After winning five medals at the 2016 Olympics, Katie Ledecky will be heading to college. But experts say that although the teen is giving up sponsorship opportunities, it may not cost the Team USA swimmer as much as you think.
"Yes [Ledecky's] leaving money on the table, but I think she's done a calculation," said Rick Burton, a sports management professor at Syracuse University. "She can afford to lose that money because of what she gains in other areas."
The 19-year-old athlete will start at Stanford University later this summer, and will swim at least one NCAA season. Although she will be receiving a scholarship, by staying amateur she won't be able to accept sponsorship deals or celebrity appearance fees.
It's hard to peg exactly how much Ledecky could have made by going pro, but several experts put it in the million-dollar range versus the approximately $60,000 per year it costs to attend and live at Stanford. Ledecky's teammate Missy Franklin, for example, turned down a reported $5 million in deals to go to University of California, Berkeley. She turned pro after two years at the school.
"From my perspective it's a shame it's an either-or situation," said Luke Bonner, sports and entertainment marketing manager at agency GYK Antler. "From an athlete's perspective really, the only people who can benefit financially from the college athlete's marketability is the NCAA and the NCAA sponsors."
Burton said there's something to be said for the actual experience of going to college. Ledecky could get more experience competing as a college athlete. Plus, she'll get life experience going to college — something that most people (and brands) admire.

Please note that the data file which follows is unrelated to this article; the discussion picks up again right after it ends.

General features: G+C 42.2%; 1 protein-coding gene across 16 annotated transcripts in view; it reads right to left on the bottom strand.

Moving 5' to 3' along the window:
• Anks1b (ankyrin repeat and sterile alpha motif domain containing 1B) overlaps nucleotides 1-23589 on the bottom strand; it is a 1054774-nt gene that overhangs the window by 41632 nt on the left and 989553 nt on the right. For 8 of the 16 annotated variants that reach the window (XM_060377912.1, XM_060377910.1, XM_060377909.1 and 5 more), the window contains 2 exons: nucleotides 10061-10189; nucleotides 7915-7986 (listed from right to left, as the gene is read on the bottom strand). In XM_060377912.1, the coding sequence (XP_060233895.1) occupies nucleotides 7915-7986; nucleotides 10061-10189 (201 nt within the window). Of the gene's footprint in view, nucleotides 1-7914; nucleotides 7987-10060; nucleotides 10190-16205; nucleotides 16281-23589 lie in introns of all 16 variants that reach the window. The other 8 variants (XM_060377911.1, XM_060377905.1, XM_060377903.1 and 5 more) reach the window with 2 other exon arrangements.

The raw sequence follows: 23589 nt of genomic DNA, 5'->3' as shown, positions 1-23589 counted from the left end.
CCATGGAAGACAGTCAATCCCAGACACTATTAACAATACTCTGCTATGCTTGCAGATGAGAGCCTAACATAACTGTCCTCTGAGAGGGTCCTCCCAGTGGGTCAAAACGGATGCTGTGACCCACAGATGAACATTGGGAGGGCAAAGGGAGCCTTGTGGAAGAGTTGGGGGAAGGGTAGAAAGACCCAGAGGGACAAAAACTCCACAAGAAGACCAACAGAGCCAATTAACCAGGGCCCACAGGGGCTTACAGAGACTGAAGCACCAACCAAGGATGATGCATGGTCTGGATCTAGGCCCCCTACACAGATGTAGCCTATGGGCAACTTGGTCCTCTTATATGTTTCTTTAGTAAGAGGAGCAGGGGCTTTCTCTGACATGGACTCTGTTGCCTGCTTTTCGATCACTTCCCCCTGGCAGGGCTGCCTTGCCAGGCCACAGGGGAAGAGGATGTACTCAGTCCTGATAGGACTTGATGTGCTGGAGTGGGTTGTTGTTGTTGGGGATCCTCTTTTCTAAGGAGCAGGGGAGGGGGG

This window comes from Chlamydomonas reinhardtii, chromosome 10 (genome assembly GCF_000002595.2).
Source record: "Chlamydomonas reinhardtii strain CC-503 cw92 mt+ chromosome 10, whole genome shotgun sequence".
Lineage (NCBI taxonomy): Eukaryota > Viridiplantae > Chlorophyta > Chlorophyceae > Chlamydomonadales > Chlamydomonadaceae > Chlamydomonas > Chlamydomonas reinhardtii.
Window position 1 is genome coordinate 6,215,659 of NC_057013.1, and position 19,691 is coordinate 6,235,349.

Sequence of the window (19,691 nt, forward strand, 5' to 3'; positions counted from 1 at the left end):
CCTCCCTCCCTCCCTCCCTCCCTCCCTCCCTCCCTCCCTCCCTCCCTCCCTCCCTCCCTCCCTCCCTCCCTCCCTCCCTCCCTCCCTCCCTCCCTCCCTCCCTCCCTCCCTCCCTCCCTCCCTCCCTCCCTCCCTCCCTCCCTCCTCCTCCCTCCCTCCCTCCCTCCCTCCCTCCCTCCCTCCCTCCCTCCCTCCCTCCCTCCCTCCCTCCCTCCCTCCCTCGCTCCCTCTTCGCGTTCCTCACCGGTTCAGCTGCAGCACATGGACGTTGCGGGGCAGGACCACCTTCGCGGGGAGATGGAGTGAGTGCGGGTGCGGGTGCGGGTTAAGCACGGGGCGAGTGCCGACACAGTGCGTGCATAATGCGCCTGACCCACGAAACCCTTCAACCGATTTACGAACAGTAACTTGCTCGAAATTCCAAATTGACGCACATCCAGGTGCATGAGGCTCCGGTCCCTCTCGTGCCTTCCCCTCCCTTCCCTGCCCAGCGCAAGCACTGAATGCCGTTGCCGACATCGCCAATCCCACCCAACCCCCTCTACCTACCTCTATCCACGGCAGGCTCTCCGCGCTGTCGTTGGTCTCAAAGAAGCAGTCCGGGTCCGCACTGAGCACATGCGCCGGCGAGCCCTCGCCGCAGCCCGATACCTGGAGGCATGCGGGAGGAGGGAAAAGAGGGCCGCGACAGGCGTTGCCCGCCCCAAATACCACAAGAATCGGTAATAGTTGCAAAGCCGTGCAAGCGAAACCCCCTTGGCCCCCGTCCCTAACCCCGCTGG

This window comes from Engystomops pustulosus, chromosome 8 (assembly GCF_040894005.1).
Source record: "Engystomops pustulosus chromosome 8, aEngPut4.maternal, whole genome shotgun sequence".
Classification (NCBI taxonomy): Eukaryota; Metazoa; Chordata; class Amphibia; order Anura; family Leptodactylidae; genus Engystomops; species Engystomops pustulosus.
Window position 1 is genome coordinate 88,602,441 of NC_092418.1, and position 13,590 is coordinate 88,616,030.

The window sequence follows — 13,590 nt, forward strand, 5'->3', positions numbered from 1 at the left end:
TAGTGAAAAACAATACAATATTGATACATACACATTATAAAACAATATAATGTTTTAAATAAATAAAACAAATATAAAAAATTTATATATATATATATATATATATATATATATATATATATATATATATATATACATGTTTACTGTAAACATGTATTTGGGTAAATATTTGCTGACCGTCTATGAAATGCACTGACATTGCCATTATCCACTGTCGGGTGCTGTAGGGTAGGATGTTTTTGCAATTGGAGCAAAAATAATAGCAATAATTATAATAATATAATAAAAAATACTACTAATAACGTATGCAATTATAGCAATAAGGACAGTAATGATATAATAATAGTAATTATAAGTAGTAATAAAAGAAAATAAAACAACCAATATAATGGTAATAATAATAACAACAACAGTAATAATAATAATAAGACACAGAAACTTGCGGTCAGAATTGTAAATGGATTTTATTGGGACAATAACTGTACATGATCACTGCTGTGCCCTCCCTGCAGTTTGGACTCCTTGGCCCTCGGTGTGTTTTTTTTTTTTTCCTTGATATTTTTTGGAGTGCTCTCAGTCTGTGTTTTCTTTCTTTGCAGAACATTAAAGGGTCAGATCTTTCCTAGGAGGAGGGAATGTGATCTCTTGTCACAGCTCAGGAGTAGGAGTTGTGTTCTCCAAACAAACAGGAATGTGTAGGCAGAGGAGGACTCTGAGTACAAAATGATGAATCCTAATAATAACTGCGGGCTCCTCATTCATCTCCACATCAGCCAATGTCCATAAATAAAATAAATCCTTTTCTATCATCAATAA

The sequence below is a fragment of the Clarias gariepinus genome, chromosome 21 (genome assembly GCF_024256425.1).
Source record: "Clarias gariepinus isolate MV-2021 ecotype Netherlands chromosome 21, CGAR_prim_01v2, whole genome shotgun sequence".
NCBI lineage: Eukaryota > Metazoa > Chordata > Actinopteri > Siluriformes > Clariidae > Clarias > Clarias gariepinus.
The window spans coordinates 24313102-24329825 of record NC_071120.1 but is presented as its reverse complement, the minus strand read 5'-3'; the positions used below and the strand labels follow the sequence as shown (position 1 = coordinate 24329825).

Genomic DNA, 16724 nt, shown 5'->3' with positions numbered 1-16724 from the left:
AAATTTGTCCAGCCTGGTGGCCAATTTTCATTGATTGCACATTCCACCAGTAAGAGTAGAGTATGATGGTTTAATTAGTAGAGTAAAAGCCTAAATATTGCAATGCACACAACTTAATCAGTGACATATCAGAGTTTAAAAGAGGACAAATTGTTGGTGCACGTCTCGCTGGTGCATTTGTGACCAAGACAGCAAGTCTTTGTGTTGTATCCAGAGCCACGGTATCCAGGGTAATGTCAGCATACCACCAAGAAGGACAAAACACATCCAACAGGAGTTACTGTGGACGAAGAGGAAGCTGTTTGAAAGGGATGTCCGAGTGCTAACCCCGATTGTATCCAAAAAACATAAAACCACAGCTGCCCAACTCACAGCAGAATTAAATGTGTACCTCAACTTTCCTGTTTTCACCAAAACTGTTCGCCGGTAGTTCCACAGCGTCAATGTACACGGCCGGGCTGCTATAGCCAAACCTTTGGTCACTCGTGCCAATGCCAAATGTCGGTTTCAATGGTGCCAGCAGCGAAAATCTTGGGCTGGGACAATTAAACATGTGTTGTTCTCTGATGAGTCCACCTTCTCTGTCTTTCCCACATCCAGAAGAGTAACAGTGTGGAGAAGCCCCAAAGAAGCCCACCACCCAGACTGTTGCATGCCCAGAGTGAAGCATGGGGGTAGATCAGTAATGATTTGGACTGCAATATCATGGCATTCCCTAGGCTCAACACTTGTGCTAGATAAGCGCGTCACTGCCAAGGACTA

There's also the fact that swimming isn't a team sport and isn't highly televised outside of the Olympics, which means sponsorships aren't as lucrative. A college degree could create a better earnings potential.
"It's not like a team sport like basketball and hockey and the like," Burton said. "There are endorsement deals, but they're tied to swim gear — the goggles the swimsuits — and appearances."
Still, swimmers like Michael Phelps have become highly sought-after pitchmen. Bonner also noted that athletes' agents have been better at structuring more long-term deals in order to maintain cash flow.
And, if Ledecky decides to compete in the next Olympics in Tokyo, she could still get the attention of brands if she wins. "Older" swimmers have been able to take home Olympic medals. The 31-year-old Phelps won five golds and one silver at this Olympics, while Anthony Ervin, 35, won the gold medal for the 50 meter freestyle 16 years after he won his first gold in Sydney. Dana Vollmer, 28, won three medals this year
The Tokyo games are just four years away, and Ledecky will just be 23. Bonner estimated that Franklin, 21, made $8 million during her Olympic run this year thanks to her sponsorships. He believes Ledecky has that potential household name power.
"There's a community there if you are the niche leader — you can see the benefits to be had," Bonner said. "She certainly could, even if it was off this one cycle."